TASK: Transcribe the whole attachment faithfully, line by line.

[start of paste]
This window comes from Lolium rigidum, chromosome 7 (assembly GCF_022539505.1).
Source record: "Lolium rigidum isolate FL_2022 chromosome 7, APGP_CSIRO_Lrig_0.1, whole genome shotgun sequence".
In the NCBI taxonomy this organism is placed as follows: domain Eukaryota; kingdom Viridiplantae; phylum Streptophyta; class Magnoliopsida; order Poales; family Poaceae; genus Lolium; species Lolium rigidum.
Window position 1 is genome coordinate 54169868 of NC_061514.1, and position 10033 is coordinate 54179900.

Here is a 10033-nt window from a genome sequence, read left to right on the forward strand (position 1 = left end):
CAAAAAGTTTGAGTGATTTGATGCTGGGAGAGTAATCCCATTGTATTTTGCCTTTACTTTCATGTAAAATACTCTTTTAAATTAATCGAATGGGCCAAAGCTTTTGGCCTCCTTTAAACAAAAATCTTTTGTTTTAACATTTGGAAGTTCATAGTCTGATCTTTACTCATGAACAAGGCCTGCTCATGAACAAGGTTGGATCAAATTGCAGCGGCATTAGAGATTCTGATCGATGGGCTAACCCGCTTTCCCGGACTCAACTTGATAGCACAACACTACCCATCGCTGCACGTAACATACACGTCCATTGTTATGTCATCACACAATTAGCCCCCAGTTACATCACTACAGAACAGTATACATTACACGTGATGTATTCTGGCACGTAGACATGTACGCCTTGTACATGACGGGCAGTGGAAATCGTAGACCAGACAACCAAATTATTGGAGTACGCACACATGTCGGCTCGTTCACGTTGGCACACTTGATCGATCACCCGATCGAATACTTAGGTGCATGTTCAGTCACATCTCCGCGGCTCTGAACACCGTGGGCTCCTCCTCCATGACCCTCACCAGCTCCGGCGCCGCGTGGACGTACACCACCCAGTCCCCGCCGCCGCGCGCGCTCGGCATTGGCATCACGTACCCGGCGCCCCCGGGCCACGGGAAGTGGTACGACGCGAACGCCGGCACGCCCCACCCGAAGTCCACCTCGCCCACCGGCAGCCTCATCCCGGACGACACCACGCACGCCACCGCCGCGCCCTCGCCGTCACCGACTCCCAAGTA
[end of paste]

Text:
This window comes from Lolium rigidum, chromosome 7 (assembly GCF_022539505.1).
Source record: "Lolium rigidum isolate FL_2022 chromosome 7, APGP_CSIRO_Lrig_0.1, whole genome shotgun sequence".
In the NCBI taxonomy this organism is placed as follows: domain Eukaryota; kingdom Viridiplantae; phylum Streptophyta; class Magnoliopsida; order Poales; family Poaceae; genus Lolium; species Lolium rigidum.
Window position 1 is genome coordinate 54169868 of NC_061514.1, and position 10033 is coordinate 54179900.

Here is a 10033-nt window from a genome sequence, read left to right on the forward strand (position 1 = left end):
CAAAAAGTTTGAGTGATTTGATGCTGGGAGAGTAATCCCATTGTATTTTGCCTTTACTTTCATGTAAAATACTCTTTTAAATTAATCGAATGGGCCAAAGCTTTTGGCCTCCTTTAAACAAAAATCTTTTGTTTTAACATTTGGAAGTTCATAGTCTGATCTTTACTCATGAACAAGGCCTGCTCATGAACAAGGTTGGATCAAATTGCAGCGGCATTAGAGATTCTGATCGATGGGCTAACCCGCTTTCCCGGACTCAACTTGATAGCACAACACTACCCATCGCTGCACGTAACATACACGTCCATTGTTATGTCATCACACAATTAGCCCCCAGTTACATCACTACAGAACAGTATACATTACACGTGATGTATTCTGGCACGTAGACATGTACGCCTTGTACATGACGGGCAGTGGAAATCGTAGACCAGACAACCAAATTATTGGAGTACGCACACATGTCGGCTCGTTCACGTTGGCACACTTGATCGATCACCCGATCGAATACTTAGGTGCATGTTCAGTCACATCTCCGCGGCTCTGAACACCGTGGGCTCCTCCTCCATGACCCTCACCAGCTCCGGCGCCGCGTGGACGTACACCACCCAGTCCCCGCCGCCGCGCGCGCTCGGCATTGGCATCACGTACCCGGCGCCCCCGGGCCACGGGAAGTGGTACGACGCGAACGCCGGCACGCCCCACCCGAAGTCCACCTCGCCCACCGGCAGCCTCATCCCGGACGACACCACGCACGCCACCGCCGCGCCCTCGCCGTCACCGACTCCCAAGTA